Newly published cutting-edge research led by University of Saskatchewan’s (USask) Near Eastern archaeologist Dr. Tina Greenfield (PhD) reveals how domesticated livestock were managed in one of the world’s earliest cities.
The findings, published in the journal PLOS ONE, (see article) also provide a glimpse into how the Sumerian peoples of ancient Mesopotamia were fed, traversed the landscape, and interacted with each other.
Mesopotamia, the region bordered by the Tigris and Euphrates Rivers, is known as the “Cradle of Civilization.” The early Mesopotamians employed complex systems of land use and irrigation to feed a dramatically growing population, and reared cattle, sheep, goats, donkeys, and other animals for food, milk, manure, and transportation.
“It is always interesting to see how people living in one of the world’s earliest cities managed their animals, both during their lives and in their death,” said Greenfield, principal investigator of the “Mobile Economies” research project and adjunct professor in USask’s College of Arts and Science Department of Archaeology and Anthropology.
The cattle were slaughtered and buried as part of the funerary rituals at the famous royal graves in Ur, one of the world’s earliest cities. The royal graves, located in today’s southern Iraq, date back nearly 5,000 years to the Early Dynastic period (2900-2350 BCE).
“We had the chance to see if the kings and queens from the Sumerian culture had their own royal herds that fed them and also came with them in their afterlife, or if their animals came from the same herds that fed the rest of the population,” Greenfield said.
The royal sites contained entire skeletons of the highly valuable cattle that were killed in their prime—an “astronomical” show of wealth and conspicuous consumption. But the research shows that royal cattle were not managed significantly different from those found at Ur’s private/non-royal burial sites.
Greenfield’s team, which includes researchers from USask, University of Cambridge, University College London, and the University of Pennsylvania, gleaned the information by analyzing bones and teeth specimens from cattle sacrificed as grave goods for stable isotopes (strontium, oxygen, and carbon).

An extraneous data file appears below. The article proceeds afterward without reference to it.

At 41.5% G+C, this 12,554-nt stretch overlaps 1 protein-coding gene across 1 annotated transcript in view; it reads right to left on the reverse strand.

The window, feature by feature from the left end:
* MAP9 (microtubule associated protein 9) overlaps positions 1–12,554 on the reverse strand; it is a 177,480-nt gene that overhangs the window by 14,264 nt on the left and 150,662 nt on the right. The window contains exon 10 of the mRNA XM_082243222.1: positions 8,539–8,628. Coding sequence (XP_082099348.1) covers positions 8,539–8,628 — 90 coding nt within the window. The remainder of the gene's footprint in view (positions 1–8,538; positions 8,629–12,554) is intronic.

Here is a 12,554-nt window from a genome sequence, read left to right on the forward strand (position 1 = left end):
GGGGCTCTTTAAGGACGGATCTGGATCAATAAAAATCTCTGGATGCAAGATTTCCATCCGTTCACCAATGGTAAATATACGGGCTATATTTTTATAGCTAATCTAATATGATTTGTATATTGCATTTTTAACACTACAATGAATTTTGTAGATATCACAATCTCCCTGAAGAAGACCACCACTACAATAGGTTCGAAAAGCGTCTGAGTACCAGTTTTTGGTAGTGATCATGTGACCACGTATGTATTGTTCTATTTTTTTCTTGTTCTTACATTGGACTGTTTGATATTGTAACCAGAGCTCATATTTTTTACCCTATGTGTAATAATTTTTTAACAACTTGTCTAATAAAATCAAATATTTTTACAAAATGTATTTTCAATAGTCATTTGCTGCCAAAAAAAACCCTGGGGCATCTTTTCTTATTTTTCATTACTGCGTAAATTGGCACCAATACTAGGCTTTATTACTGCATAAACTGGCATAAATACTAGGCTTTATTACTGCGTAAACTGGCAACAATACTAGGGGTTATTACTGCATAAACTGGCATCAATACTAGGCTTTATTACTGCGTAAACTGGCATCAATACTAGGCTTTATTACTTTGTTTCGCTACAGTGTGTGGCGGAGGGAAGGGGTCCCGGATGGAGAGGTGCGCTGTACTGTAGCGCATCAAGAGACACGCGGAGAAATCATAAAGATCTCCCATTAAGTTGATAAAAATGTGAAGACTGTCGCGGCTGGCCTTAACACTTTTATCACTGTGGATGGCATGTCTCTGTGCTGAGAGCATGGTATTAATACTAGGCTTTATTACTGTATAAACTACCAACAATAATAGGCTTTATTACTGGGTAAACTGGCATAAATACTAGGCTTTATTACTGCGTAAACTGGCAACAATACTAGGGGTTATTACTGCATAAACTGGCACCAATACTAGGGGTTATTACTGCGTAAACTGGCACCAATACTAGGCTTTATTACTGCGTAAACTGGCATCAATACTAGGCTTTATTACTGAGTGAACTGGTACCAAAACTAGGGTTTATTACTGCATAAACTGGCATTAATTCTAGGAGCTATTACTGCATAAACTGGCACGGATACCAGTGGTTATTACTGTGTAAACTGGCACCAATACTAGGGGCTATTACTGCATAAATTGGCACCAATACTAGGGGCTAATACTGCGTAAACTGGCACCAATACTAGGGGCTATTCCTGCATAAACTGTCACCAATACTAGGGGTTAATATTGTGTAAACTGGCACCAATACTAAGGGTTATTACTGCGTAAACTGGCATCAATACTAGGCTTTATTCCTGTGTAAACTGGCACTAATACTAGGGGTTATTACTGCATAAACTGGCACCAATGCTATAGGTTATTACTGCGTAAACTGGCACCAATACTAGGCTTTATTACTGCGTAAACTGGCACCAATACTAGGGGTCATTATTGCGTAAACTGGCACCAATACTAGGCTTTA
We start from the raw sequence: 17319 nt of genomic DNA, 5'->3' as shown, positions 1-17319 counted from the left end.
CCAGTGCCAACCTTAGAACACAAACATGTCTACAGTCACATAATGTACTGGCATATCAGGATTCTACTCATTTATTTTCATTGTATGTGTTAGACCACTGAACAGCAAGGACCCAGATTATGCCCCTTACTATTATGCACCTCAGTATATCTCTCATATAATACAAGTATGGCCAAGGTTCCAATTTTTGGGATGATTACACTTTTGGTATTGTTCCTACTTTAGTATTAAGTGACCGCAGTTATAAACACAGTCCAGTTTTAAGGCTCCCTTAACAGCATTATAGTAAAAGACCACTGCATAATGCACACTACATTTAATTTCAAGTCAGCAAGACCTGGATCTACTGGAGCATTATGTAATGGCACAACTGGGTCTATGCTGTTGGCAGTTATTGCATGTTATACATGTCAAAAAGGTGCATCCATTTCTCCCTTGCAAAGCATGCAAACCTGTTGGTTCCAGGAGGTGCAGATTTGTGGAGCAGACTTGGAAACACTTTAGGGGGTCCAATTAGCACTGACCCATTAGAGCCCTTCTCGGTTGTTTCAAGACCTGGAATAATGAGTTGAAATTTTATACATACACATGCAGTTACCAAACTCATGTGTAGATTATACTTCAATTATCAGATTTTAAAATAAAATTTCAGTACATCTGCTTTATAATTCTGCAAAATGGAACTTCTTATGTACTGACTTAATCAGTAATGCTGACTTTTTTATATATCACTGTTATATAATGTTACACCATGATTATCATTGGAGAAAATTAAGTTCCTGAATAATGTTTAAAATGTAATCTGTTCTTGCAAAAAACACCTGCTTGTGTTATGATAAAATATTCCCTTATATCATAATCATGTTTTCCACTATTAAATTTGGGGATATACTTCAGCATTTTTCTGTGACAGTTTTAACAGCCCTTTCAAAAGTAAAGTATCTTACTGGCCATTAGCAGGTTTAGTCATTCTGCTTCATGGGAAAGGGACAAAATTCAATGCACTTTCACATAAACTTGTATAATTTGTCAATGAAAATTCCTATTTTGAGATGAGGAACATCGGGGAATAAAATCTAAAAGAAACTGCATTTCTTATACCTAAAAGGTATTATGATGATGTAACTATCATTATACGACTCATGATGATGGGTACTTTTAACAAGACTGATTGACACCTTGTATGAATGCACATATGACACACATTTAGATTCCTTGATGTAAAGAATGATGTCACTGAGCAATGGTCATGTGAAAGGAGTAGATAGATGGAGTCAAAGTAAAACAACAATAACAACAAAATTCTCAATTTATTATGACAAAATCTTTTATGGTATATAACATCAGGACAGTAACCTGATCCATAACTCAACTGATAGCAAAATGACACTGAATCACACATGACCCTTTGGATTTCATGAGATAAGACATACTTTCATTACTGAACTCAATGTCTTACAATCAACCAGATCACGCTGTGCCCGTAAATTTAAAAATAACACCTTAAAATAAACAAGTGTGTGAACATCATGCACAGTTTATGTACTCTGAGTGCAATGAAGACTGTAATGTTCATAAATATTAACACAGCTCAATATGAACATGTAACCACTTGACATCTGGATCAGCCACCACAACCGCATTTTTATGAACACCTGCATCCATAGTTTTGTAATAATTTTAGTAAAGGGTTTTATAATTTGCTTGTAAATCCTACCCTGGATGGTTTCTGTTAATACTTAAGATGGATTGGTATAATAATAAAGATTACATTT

The analyses of isotope elements retained in animal teeth from plants, soil and water provided insights on the locations where the animals ate and drank, and where they migrated from or were herded. The data showed most animals were likely herded close to Ur, but at least one of the oxen had come a long distance to Ur.
“We haven’t done anything like this with cutting-edge archeological sciences in Mesopotamia previously,” Greenfield said.
She called the use of such high-end analytical technique “revolutionary,” as it extracts huge quantities of otherwise unavailable information while minimizing damage to archaeological material.
The researchers now have new information about Mesopotamia’s economy, people, their health, and diet during a period of massive urbanization and trade expansion, and cities and city states emerging across the Near East, said Greenfield.
The samples used in the study came from Sir Leonard Woolley’s excavations at Ur in the 1920s. The animal remains were lost in the bowels of the British Museum till the 2010s, and Greenfield received permission to analyze them in 2014.
This study is part of a larger project she is conducting at early cities across southern Iraq. Her goal is to learn how livestock were managed, how humans and animals moved across the territory—elements essential to better understand the nature of the economy of the world’s earliest cities and a pattern that underlies even modern Canadian cities.
The research is funded by the Social Sciences Research Council of Canada; The Newton Trust Research Grant (University of Cambridge); Cambridge Humanities Research Grant Scheme; and the University of Pennsylvania Museum of Archeology and Anthropology.